We are introduced to our Amneris at the start of the show as she emerges from the shadows, the light that illuminates her path seems to emanate from her as she grieves the death of Radames and her hand in his fate. It is the first moment of the show and the initial indication that Elena Gabouri is going to breathe fresh life into this role in the most splendid way possible. Her voice is (quite literally in this show) to die for. It’s thick, it’s booming, its focused, it’s everything you could possibly dream of in a mezzo-soprano. She is a multi-faceted, sharp-tongued, technically perfect, Amneris, who takes us on the journey of this character. The maturity she brings to the role is second to none and could not be emulated. She understands the complexity of Amneris’ nature, we see her grow, find sympathy, remorse and begin to understand her deep love for Radames in Act 3. She is a force and a treat to watch. She is matched equally with the skill of Leah Crocetto whose voice is a total contrast to Gabouri’s and yet stands on its own, perfect in her own right. She is beautiful and effervescent in this role. The purity of her soprano is second to none and she embodies what a leading lady of opera should be in both voice and acting. Her rendition of O, Patria mia was soul-stirringly good. Her pianissimo’s pinged right to the very edges of the Joan Sutherland theatre and her tone embraced you like a warm hug. There’s not much to say about Crocetto’s performance other than that it was flawless and you should definitely buy a ticket just to see it. It’s a big sing for both females and they tackled their roles with grace – they night belonged to the two sopranos, both individually and complimentary of one another. The casting is perfect – Amneris and Aida in such vivid contrast of one another, they cannot be more different and yet there is a harmony that they find within each other – a commonality that eases the juxtaposition we as audience feel initially. It’s brilliant.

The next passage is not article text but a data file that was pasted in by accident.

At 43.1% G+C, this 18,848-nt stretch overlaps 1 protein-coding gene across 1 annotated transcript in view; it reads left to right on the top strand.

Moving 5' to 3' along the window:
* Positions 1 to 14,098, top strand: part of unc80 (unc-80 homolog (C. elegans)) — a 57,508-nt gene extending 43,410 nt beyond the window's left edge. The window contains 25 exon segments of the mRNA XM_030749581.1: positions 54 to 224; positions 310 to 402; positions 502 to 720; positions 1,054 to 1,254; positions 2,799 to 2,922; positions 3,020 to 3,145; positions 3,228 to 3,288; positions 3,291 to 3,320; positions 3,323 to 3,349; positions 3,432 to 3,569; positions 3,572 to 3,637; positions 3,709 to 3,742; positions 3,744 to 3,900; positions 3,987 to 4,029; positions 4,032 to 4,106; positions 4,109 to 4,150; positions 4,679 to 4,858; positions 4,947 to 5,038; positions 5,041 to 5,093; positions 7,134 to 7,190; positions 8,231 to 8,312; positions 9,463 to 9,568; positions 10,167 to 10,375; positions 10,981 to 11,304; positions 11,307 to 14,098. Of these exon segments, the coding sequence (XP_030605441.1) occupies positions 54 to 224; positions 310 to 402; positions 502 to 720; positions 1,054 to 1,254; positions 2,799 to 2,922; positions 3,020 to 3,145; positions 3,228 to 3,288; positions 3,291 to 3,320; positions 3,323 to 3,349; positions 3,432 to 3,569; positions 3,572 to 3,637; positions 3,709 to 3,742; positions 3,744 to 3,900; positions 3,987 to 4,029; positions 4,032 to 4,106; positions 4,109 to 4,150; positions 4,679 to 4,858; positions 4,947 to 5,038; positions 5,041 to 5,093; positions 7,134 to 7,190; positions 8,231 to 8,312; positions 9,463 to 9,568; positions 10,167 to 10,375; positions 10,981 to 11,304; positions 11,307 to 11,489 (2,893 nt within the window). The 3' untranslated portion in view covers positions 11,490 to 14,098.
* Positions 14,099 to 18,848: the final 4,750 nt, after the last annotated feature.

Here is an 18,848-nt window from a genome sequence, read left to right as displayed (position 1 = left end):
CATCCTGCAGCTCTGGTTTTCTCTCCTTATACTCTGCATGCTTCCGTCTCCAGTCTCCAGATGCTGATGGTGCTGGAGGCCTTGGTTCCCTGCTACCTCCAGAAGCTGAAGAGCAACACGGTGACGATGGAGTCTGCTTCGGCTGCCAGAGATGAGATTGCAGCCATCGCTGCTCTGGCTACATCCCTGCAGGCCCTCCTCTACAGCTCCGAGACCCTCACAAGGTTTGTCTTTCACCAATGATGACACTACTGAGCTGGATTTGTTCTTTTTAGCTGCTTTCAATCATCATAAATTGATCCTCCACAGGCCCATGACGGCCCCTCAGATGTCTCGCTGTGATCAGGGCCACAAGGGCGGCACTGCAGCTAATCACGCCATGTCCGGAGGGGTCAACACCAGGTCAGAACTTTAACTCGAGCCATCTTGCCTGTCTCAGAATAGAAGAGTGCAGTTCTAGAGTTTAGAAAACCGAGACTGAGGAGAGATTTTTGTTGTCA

The Opera Australia Chorus, as always deserves their own mention. It’s wonderful to hear them have so much content to work with. They are a highlight of this opera and it’s a privilege to watch them work.

Aida is a story about love, trust and growth – an opera and a tale that has stood the test of time. It is eternal (for a reason) and needs not be altered – for this story is perfect and poignant the way it is. A tale that needs opulence, brilliant understanding of its complexity and maturity and an experienced hand to lead it. There can be no expense spared on a production of Aida and Opera Australia has proven that, with its grandiose sets, costumes and the best voices to bring this tale to life. It’s universal and will leave you content. This production of Aida by Opera Australia is visually and vocally stunning with a cast second to none. If you’re going to see Aida this year, or any opera, this is not the production you want to miss!

Image Credit: Keith Saunders


bottom of page